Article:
the way you start out by throwing out everything in the
kitchen that you haven't used, don't need, and has been
in there for decades. I mean, you start right from
the ground, basically, and build a whole new edifice for
people in terms of how they should look at their diet and
what works for me. That's why I approach it this
way. I feel that just getting organized is a really
important first step."
also do a marvelous job of providing resource, websites,
detailed tables of nutritional information, recipes...
it is truly comprehensive, and that surprised me. I
expected more on trans fats in one sense, but once you
establish that trans fats are not good, then, then the
bulk of the book is about how to eat right."
appreciate you noticed that. Again, I think that
it's so important that dietary advice be put into perspective,
otherwise, you leave people feeling like they have to
remember a hundred different things, and you leave the
impression that there's nothing left to eat, when in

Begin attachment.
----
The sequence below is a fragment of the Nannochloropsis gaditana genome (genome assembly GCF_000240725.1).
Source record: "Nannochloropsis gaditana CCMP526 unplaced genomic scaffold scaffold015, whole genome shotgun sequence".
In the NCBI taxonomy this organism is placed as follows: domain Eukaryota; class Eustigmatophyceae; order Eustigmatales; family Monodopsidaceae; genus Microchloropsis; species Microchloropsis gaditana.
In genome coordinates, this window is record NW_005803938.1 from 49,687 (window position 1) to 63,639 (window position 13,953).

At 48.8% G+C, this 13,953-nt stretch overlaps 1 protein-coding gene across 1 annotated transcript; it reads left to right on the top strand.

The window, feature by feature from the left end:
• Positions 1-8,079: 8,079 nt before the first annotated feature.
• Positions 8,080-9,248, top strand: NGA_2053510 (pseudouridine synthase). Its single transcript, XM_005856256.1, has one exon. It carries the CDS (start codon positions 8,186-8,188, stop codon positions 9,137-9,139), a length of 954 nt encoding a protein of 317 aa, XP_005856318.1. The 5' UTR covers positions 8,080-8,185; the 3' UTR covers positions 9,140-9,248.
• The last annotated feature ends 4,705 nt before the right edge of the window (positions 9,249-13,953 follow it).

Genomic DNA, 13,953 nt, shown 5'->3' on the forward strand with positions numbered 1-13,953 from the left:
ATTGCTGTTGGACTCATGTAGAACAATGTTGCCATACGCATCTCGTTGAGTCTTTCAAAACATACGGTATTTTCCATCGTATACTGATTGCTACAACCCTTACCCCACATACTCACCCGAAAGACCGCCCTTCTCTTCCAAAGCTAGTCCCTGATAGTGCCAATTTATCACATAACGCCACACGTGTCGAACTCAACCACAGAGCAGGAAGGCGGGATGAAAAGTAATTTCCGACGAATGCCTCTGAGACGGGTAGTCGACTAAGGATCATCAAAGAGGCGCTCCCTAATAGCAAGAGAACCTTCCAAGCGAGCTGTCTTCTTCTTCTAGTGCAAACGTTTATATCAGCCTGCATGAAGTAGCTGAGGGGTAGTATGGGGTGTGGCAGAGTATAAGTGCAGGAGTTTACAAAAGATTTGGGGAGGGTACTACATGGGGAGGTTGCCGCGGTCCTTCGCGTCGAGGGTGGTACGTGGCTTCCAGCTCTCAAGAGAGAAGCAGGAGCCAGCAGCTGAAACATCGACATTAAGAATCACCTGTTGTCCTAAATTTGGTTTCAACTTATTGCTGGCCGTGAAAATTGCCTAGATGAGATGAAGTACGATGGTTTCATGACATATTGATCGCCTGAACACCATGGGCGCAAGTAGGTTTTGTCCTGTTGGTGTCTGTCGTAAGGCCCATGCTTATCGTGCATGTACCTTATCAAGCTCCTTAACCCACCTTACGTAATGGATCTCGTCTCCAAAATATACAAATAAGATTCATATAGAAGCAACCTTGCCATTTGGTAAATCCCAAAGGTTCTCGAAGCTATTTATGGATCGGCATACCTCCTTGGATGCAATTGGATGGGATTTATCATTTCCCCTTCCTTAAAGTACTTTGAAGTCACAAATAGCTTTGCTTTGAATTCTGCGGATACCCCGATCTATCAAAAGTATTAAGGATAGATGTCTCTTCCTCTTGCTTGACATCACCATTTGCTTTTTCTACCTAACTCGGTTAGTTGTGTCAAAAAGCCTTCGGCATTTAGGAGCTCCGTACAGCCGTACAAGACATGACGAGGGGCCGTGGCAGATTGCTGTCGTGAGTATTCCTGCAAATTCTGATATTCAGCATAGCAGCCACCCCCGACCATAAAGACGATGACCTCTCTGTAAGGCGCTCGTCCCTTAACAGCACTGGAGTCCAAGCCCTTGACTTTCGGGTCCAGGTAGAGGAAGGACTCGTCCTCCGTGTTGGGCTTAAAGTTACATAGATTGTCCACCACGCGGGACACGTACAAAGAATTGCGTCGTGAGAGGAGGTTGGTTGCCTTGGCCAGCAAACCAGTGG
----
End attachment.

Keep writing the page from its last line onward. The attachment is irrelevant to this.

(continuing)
fact, I'm hoping it's liberating to people to realize
that they can eat one way, and if they eat this one way
and focus on some over-arching rules, then all of these
details fall into place."
you also seem to believe in an incremental approach, calling
for a gradual transition rather than going "cold turkey" so-to-speak."
my own experience, and let's face it, I spent years doing
individual counseling, and from what I've seen of what
works for most people, is a gradual approach is the most
effective approach for most people. There are certainly
people who do well by just changing their diet over night,
and more power to them, but most people, I think, master
skills over time... and if they do it gradually (the
key is that they have to keep moving and not get stuck
in a rut), they have to keep moving forward, if they
can master skills as they go and build on previous skills,
then they're more likely to be able to maintain lifestyle
a very friendly approach, you are not lecturing, being
dogmatic... you're allowing for those people that are still
ovo-lacto... again, it's mainstream --- you do an excellent
job of setting it up so that one can a little more in either
direction and not feel bad."
I feel that diet is a very personal thing. What